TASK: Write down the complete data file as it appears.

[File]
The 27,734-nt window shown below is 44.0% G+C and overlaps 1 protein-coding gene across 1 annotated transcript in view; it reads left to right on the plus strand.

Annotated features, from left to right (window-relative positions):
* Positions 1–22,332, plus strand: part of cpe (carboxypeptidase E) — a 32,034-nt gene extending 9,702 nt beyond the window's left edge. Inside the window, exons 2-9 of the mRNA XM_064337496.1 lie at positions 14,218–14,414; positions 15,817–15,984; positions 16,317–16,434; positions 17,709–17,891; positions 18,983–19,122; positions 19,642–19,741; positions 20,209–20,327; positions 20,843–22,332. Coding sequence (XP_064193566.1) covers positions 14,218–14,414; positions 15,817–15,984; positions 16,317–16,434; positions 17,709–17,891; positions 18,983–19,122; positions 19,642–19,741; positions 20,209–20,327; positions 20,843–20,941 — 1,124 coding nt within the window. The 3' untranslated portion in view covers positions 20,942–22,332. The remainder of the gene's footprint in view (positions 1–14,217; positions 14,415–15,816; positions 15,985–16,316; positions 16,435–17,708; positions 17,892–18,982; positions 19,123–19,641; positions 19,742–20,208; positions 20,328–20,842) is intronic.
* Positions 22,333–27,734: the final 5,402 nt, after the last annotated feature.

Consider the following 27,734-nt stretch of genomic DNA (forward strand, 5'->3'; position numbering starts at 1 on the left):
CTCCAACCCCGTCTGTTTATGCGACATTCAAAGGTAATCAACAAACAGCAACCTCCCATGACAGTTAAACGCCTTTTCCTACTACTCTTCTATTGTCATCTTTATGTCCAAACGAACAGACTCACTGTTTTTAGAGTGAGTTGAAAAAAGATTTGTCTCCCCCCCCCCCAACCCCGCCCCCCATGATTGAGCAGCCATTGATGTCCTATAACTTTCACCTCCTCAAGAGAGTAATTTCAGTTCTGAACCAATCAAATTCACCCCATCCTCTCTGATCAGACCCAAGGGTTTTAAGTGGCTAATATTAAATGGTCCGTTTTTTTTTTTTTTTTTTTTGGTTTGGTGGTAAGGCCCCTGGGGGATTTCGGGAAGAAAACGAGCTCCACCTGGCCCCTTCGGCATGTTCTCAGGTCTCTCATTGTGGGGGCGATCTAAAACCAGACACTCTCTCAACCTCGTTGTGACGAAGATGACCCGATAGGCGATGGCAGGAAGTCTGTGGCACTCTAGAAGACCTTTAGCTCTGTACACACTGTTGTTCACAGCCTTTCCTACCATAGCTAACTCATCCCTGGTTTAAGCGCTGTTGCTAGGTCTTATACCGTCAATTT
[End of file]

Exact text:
The 27,734-nt window shown below is 44.0% G+C and overlaps 1 protein-coding gene across 1 annotated transcript in view; it reads left to right on the plus strand.

Annotated features, from left to right (window-relative positions):
* Positions 1–22,332, plus strand: part of cpe (carboxypeptidase E) — a 32,034-nt gene extending 9,702 nt beyond the window's left edge. Inside the window, exons 2-9 of the mRNA XM_064337496.1 lie at positions 14,218–14,414; positions 15,817–15,984; positions 16,317–16,434; positions 17,709–17,891; positions 18,983–19,122; positions 19,642–19,741; positions 20,209–20,327; positions 20,843–22,332. Coding sequence (XP_064193566.1) covers positions 14,218–14,414; positions 15,817–15,984; positions 16,317–16,434; positions 17,709–17,891; positions 18,983–19,122; positions 19,642–19,741; positions 20,209–20,327; positions 20,843–20,941 — 1,124 coding nt within the window. The 3' untranslated portion in view covers positions 20,942–22,332. The remainder of the gene's footprint in view (positions 1–14,217; positions 14,415–15,816; positions 15,985–16,316; positions 16,435–17,708; positions 17,892–18,982; positions 19,123–19,641; positions 19,742–20,208; positions 20,328–20,842) is intronic.
* Positions 22,333–27,734: the final 5,402 nt, after the last annotated feature.

Consider the following 27,734-nt stretch of genomic DNA (forward strand, 5'->3'; position numbering starts at 1 on the left):
CTCCAACCCCGTCTGTTTATGCGACATTCAAAGGTAATCAACAAACAGCAACCTCCCATGACAGTTAAACGCCTTTTCCTACTACTCTTCTATTGTCATCTTTATGTCCAAACGAACAGACTCACTGTTTTTAGAGTGAGTTGAAAAAAGATTTGTCTCCCCCCCCCCCAACCCCGCCCCCCATGATTGAGCAGCCATTGATGTCCTATAACTTTCACCTCCTCAAGAGAGTAATTTCAGTTCTGAACCAATCAAATTCACCCCATCCTCTCTGATCAGACCCAAGGGTTTTAAGTGGCTAATATTAAATGGTCCGTTTTTTTTTTTTTTTTTTTTGGTTTGGTGGTAAGGCCCCTGGGGGATTTCGGGAAGAAAACGAGCTCCACCTGGCCCCTTCGGCATGTTCTCAGGTCTCTCATTGTGGGGGCGATCTAAAACCAGACACTCTCTCAACCTCGTTGTGACGAAGATGACCCGATAGGCGATGGCAGGAAGTCTGTGGCACTCTAGAAGACCTTTAGCTCTGTACACACTGTTGTTCACAGCCTTTCCTACCATAGCTAACTCATCCCTGGTTTAAGCGCTGTTGCTAGGTCTTATACCGTCAATTT